Later, living alone and coasting on the memories that substituted for sleep, he’d work his way back through the seasons of their life and he knew there wasn’t a time that someone stood angrily and left the table or slammed a door or any of it. He remembered tears in the car, but what were they ever about, some night driving around the lake coming home from a party and him crying or her, the reasons long lost. He remembered vividly her saying his name sharply as he parked the car one wheel over the curb when they’d raced back after their one tornado, but then as they stood on the littered lawn and looked at most of their house, torn open like junk mail, as if the brown wind had also been looking unsuccessfully for their children, their hands flew out separately like ridiculous magnet toys and found each other. There were shingles driven into the walls of the upstairs hallway which was now open to the world like something intended, the rosevine wallpaper finally right in the cloudy open air of day.

The quarrel he remembered was ancient, but he saw it as clearly as anything he’d known in the last week of his life now. It was the first year they’d begun to see each other. They were in college and had met in a small honors history class in which you could smoke it was so long ago, and a girl in the class always smoked her Salems and a shed into a tin Band-Aid box that she’d painted gold, and it was her performance of smoking that they both remembered as much as their project, an analysis of the New Deal and the political fallout from the Civilian Conservation Corps and how it became a fundamental step away from the farms, from agricultural America. The girl in their class always lit a cigarette before she spoke and she could handle and maneuver the cigarette and point with it and then look down and tap the ash during her remarks, and they both laughed about how unfair it was for her to have that advantage, and his wife said she was going to win that battle and open her fist while defending the Democrats and reveal a pair of her underpants. Later in class, she had done it and he saw it coming and still gasped until he saw it was a lace handkerchief with which she wiped the corner of her mouth and then smiled at him gloriously, his shocked open eyes, and that was actually the last beat in their terrific courtship and it led them to her bed that night after her roommate had gone up to campus for the underground film society which was showing “Woman in the Dunes.”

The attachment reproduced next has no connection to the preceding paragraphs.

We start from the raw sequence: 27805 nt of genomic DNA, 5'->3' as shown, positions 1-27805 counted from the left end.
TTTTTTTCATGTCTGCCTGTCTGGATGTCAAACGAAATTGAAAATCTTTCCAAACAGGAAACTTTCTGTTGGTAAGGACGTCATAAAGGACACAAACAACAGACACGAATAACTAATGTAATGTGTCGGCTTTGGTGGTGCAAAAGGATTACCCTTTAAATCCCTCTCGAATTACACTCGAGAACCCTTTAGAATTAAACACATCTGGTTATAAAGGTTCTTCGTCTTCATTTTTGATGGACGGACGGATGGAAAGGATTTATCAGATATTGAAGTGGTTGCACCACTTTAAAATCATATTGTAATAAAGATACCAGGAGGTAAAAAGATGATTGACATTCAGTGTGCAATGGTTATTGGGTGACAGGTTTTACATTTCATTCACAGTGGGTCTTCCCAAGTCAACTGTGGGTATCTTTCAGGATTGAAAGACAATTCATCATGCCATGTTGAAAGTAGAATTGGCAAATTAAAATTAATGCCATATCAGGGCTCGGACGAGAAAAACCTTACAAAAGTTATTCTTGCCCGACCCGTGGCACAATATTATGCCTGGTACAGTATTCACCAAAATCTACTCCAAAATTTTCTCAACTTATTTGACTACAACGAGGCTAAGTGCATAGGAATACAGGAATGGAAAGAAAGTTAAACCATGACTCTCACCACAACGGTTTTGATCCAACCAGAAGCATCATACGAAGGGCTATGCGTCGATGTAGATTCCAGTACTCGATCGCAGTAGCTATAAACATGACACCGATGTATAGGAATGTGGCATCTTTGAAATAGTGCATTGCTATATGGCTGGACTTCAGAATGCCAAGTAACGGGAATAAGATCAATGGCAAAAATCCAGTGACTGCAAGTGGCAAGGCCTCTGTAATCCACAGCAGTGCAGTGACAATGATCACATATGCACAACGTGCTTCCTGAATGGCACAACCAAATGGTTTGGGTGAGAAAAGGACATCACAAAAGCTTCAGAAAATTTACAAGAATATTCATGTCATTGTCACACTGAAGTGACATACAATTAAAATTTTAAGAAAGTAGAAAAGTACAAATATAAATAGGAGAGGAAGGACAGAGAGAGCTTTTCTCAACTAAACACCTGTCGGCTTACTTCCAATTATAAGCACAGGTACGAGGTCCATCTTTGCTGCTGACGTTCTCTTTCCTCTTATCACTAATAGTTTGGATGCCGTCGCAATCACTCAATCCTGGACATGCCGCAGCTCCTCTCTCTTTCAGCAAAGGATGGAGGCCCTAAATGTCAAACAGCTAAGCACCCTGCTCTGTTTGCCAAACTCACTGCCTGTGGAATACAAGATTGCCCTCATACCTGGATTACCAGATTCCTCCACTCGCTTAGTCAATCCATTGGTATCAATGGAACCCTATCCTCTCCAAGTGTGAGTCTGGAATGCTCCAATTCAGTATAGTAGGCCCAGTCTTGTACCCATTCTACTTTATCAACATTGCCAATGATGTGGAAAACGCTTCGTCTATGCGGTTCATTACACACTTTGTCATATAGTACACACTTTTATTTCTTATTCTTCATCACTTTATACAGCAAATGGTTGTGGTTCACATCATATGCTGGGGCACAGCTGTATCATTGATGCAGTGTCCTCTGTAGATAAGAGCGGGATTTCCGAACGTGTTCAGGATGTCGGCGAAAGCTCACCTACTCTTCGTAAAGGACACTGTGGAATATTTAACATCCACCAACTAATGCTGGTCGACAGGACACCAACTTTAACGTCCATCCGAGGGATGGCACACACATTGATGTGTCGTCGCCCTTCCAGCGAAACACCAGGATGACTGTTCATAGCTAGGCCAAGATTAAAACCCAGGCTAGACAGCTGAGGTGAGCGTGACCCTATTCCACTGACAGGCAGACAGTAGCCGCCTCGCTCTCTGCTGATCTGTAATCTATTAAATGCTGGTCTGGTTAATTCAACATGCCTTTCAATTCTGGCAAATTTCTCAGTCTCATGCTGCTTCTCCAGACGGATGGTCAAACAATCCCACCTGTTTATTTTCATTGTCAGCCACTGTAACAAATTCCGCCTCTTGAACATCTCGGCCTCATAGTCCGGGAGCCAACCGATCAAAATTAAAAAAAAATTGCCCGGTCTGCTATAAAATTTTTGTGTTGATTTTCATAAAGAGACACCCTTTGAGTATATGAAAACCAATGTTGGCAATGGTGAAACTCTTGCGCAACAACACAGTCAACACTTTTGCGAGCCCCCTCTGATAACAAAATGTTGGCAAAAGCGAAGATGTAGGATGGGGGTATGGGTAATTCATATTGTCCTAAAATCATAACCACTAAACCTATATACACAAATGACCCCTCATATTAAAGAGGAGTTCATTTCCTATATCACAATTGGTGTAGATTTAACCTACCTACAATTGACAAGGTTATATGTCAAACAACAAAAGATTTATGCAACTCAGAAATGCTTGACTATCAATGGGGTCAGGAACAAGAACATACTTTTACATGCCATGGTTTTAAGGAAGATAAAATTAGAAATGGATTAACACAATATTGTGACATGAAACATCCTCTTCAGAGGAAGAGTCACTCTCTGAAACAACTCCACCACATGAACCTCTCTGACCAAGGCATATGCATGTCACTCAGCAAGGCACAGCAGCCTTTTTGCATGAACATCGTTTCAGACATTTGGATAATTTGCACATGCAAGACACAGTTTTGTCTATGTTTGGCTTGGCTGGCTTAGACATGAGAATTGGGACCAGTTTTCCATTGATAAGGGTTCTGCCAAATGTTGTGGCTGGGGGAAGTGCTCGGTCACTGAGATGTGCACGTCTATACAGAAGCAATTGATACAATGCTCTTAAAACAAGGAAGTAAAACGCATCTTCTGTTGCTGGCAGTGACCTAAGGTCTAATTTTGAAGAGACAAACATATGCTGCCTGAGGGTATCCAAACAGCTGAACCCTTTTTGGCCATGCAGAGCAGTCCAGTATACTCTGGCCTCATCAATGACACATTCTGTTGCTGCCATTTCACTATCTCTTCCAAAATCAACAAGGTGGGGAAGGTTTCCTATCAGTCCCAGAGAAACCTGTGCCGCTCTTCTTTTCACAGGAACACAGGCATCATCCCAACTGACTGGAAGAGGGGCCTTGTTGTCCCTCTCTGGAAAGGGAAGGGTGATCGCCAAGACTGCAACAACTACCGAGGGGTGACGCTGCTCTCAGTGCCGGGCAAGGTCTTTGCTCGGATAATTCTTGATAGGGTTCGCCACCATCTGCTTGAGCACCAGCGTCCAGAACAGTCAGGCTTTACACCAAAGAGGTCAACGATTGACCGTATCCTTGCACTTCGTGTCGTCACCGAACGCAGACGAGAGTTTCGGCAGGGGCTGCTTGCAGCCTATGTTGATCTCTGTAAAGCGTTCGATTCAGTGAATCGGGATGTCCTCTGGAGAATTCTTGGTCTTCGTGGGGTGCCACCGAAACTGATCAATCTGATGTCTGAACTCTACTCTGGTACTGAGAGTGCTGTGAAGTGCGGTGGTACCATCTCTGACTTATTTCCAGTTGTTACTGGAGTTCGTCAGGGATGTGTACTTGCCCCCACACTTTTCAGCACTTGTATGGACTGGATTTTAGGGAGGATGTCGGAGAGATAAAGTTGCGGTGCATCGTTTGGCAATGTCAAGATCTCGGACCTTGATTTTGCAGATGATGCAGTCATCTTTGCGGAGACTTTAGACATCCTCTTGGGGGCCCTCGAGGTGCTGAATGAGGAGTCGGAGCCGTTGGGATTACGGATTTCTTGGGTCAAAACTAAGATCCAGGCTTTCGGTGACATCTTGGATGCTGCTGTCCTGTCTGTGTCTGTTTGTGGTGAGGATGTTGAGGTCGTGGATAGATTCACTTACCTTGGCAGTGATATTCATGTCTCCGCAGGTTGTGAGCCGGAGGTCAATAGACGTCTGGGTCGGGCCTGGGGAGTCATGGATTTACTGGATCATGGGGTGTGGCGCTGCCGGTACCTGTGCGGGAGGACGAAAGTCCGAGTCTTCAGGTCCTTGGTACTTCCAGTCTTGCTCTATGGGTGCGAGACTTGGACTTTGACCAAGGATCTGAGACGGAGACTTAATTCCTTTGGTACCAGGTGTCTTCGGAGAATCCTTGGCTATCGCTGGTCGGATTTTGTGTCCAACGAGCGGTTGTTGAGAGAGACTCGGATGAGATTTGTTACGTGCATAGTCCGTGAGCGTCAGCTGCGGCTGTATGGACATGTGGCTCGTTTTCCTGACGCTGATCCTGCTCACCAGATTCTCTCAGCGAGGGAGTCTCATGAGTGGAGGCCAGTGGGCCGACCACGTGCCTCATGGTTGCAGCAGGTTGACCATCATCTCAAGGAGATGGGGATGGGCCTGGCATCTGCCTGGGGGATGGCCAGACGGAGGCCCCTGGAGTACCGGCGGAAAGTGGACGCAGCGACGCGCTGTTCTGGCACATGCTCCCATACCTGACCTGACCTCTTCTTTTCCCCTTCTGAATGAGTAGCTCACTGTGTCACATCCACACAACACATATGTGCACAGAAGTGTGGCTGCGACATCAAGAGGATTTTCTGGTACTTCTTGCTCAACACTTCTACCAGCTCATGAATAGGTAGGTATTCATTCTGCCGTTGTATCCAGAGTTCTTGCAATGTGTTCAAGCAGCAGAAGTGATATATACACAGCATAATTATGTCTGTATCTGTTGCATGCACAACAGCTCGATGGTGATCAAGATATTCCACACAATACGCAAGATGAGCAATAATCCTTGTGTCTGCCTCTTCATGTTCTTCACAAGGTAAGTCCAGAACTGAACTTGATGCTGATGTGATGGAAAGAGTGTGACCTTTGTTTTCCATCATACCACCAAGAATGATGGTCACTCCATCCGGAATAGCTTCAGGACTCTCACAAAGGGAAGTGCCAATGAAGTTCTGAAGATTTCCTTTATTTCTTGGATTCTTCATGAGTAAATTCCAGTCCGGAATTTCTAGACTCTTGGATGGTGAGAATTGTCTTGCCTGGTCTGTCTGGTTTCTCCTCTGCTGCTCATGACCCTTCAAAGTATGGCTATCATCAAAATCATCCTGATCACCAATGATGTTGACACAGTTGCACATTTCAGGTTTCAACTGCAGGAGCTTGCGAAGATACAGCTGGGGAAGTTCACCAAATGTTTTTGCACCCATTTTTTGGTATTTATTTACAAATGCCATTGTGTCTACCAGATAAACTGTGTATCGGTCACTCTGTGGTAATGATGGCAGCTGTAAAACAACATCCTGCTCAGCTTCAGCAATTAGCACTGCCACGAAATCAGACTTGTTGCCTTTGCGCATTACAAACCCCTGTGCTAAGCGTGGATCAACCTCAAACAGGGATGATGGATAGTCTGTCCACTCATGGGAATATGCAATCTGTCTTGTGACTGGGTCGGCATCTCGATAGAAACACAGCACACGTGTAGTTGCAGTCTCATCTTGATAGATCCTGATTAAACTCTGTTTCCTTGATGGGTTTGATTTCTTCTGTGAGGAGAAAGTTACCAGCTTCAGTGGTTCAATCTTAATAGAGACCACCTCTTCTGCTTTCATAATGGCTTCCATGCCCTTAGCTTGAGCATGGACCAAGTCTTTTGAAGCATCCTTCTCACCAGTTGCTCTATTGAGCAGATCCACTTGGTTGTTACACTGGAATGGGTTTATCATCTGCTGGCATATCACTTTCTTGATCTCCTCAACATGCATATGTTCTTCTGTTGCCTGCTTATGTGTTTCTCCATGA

So they were involved, and everything good in his life doubled in a way that he knew was permanent, his schoolwork and his ability to leave her apartment at eleven or twelve at night and kick through the comically leaf-strewn streets like a movie set that fall up to the campus and across the soccer fields to the dorms in the cold wind and by the time he pushed through the oak door of his room, he knew what he would say in his paper about the poet Robert Browning or the poet Percy Shelley and he sat at his old manual typewriter close enough to the window to hear the ghost of the fall wind carrying the legions of leaves down from the mountain canyons and gathering them against the brittle fences of the residence hall tennis courts and he typed the nine-page paper through top to bottom and then at four a.m., he cruised the sleeping corridors of the dorm and finally out into the dark morning claiming the world in long strides the way love had claimed him.

It was in the middle of December when they quarreled. …

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‘To Bloom, to Burst, to Blaze’: 2015 Best American Essays Notable, Issue No. 100

I’m thinking about suicide. Not my own—not that. I know about the yawning vortex. Talk to me at three a.m. when I’m groping through the house, chased awake. I can see The Great Nothing in the blinking lights on the television; can hear it in the yowls of the coyotes in the neighbors’ fields. I can actually feel certain death, cold as the bathroom mirror while nearby, my family breathes on.